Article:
Tag Archives: stephen-lawhead

Feeling Snarky

I’m having a day of snark – one of those where everything I want to write about involves some sort of sarcastic response toward ridiculous opinions and viewpoints. Hazards of coming off a couple of sick days, I suppose – I tend to be a little less patient and tolerant.

For starters, in response to the shooting at Virginia Tech the other day, gun control outcriers have cropped again. And they’re welcome to their opinions, of course. But I still think they’re wrong. There seems to be this mentality that allowing people to own and carry weapons will only cause the crime rate to increase, since guns will be that much more available. Almost without exception, though, I find that those opinions come from folks who have had very little exposure to guns. For those of us who have grown up with guns and have been taught how to safely handle them, we know that those folks who make the decision to 1) own guns and 2) earn the license that gives them the right to carry said guns are _far_ more likely to handle them safely. These are the people who respect these weapons enough to, get this, keep one with them at all times. The people who go on these shooting sprees usually acquire their weapons by illegal means or, if they’ve acquired them legally, haven’t bothered to learn how to use them properly or gained the licenses necessary to carry them. In short, shooters like this do not respect the laws that govern the use and ownership of guns. It places those of us who actually _do_ respect these laws in a difficult spot because the resultant fear from tragedies like these threatens the right of American citizens to own and carry guns.

Recognize this – psychos like this Virginia Tech shooter will always be able to find guns when they want them, no matter what sort of legislation is in place to make it “impossible” to do so. The black market will never be shut down. All these gun control laws do is make it more difficult for honest citizens to put a quick end to a shooter’s spree should such a crisis arise. Personally, I feel much safer with a licensed-to-carry citizen next to me than without. But then again, I realize that said citizen has been trained in how to use that weapon and would never casually use said weapon unless there was no other option.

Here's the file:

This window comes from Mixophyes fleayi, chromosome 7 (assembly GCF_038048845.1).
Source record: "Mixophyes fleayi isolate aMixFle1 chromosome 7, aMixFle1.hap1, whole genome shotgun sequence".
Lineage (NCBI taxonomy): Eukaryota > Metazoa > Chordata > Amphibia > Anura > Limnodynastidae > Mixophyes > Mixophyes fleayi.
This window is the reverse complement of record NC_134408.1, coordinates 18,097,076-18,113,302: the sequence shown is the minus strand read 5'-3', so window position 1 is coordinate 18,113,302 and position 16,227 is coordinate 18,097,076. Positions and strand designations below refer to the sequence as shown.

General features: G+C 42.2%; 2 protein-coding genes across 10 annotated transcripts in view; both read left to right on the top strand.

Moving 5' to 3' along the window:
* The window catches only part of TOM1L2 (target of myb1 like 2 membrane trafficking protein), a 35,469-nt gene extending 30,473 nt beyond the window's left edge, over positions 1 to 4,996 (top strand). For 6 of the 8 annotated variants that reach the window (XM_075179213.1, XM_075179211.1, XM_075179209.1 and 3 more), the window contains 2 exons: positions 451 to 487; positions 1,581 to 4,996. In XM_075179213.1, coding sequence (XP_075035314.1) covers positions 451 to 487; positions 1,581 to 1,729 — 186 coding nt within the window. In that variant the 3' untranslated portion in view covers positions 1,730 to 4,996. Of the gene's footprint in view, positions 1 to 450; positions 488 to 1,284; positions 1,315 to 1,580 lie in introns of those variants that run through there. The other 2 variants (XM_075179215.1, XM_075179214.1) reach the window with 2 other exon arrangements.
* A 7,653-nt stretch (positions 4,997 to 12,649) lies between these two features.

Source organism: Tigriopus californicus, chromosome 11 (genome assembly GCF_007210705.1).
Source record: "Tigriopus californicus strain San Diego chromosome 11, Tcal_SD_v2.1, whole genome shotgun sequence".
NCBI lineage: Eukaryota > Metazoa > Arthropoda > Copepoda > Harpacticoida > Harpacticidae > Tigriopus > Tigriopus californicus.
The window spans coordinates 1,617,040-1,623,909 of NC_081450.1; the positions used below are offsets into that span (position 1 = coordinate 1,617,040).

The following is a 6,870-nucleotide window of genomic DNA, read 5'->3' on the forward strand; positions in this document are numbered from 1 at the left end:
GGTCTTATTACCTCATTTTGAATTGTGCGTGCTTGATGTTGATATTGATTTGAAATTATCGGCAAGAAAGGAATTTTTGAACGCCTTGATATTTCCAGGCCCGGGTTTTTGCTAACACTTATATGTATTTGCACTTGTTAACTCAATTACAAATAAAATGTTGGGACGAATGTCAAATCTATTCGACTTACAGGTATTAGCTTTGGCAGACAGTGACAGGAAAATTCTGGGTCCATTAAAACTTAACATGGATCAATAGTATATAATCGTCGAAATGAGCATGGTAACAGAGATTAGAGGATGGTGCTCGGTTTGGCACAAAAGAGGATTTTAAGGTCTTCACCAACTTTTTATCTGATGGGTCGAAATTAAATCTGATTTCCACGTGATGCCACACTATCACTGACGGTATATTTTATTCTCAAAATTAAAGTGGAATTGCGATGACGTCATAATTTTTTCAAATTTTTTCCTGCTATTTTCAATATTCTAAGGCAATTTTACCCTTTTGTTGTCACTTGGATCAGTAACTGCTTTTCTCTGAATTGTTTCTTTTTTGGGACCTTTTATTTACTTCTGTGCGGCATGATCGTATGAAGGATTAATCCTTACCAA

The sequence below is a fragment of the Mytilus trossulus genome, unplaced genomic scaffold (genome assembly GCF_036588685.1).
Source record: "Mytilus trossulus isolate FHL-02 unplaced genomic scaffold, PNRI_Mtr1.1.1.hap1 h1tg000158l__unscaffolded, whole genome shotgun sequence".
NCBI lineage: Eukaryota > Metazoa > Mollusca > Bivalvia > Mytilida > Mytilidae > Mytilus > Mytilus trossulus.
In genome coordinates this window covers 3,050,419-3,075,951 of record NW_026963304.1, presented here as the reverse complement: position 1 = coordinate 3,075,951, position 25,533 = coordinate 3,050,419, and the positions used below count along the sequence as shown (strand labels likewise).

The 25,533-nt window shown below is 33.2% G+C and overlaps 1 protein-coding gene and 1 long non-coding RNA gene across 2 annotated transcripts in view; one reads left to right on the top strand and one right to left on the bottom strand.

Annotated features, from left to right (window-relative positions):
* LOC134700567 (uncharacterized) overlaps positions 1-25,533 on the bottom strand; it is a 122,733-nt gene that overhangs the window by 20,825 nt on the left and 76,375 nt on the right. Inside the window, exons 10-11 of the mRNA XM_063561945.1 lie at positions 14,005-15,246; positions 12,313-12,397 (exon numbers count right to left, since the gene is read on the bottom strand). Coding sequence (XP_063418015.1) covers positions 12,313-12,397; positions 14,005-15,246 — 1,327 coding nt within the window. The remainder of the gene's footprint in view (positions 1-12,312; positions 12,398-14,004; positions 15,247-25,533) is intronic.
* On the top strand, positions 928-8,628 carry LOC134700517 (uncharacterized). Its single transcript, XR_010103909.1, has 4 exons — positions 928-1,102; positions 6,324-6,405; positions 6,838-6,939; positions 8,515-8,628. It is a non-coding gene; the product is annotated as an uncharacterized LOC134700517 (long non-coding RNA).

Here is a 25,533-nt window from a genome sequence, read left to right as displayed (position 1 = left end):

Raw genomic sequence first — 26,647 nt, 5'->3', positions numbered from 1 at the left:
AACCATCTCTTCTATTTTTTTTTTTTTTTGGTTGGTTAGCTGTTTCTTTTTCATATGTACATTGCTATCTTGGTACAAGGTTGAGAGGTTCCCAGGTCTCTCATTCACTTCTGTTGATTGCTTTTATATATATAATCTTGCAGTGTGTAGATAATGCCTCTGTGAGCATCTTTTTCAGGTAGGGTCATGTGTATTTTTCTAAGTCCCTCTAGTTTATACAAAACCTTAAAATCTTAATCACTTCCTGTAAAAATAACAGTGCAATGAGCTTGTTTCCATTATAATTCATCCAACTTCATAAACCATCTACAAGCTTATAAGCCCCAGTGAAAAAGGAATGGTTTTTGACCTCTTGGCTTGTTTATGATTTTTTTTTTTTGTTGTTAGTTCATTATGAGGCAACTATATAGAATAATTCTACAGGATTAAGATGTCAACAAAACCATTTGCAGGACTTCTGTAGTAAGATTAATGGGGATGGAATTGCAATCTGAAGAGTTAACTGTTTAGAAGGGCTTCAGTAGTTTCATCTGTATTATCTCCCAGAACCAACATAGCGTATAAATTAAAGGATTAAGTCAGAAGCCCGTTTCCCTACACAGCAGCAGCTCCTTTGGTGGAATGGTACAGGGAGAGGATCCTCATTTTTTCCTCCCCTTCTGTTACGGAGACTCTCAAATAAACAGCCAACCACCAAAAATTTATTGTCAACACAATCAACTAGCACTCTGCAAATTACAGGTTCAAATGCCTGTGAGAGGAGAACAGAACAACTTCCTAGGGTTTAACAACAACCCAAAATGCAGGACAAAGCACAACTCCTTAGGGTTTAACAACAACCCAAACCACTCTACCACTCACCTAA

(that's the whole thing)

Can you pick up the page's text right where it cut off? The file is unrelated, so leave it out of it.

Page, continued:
The other thing that has my snark up right now involves Fox News apparent posthumous besmirching of Kurt Vonnegut. Apparently, Fox News ran a story the other day that wasn’t terribly flattering to the late science fiction author. Ultimately, I couldn’t care less what Fox News thinks of the author or how people are reacting to the news story. I deliberately tend to avoid the news in any form exactly because the news seems to bring out the worst in people.

What I _am_ a little bit surprised by is Fox News’s deliberate mention of Vonnegut being a ‘leftist.’ Well, of _course_ he was a leftist – most science fiction authors are. Read just about any science fiction novel, and you’ll see worlds in which religion is all but dead, with God having been debunked and traditional and historical forms of morality having been given up in favor of less restrictive and more ‘liberating’ personal values. These are worlds where anything goes, guilt-free, so long as others are not harmed in the process. This is the ideal of 21st-century man, to live as he desires rather than being bound to a set of rules set down by a third party, whatever that third party may be. This view is liberal and leftist, and for some reason this viewpoint, this hopeful future, goes hand-in-hand with science fiction. The shirking of religion, with all its rules and regulations, is seen as progress for mankind, and science fiction embraces this hope with vigor, eagerness, and passion.

What _I’d_ like to see is science fiction where the future world doesn’t look all that much different to the world we see today, with the obvious exception of more advanced technology. I’d like to see some science fiction where, if anything, morality and religion have become _more_ entrenched, just to see what that kind of world would like. I wouldn’t mind seeing such worlds built in both a positive and negative light, since either outcome is equally likely, in my opinion. Essentially, I’d like to see a more deliberate exploration of such universes. And just once, I’d like to see a world of the future where religion isn’t the demon that it’s made out to be today, where religion is actually beneficial and productive. Stephen Lawhead attempts this in his Empyrion set, and Orson Scott Card presents another version in his Ender series. But these are the exceptions, rather than the rule. I just tend to think that science fiction does not necessarily need to be divorced from religion and morality in order to be good and exceptional. But since many times science fiction expresses the ideologies of each writer, they tend toward a certain brand of preachiness against religion that grows wearisome after a while.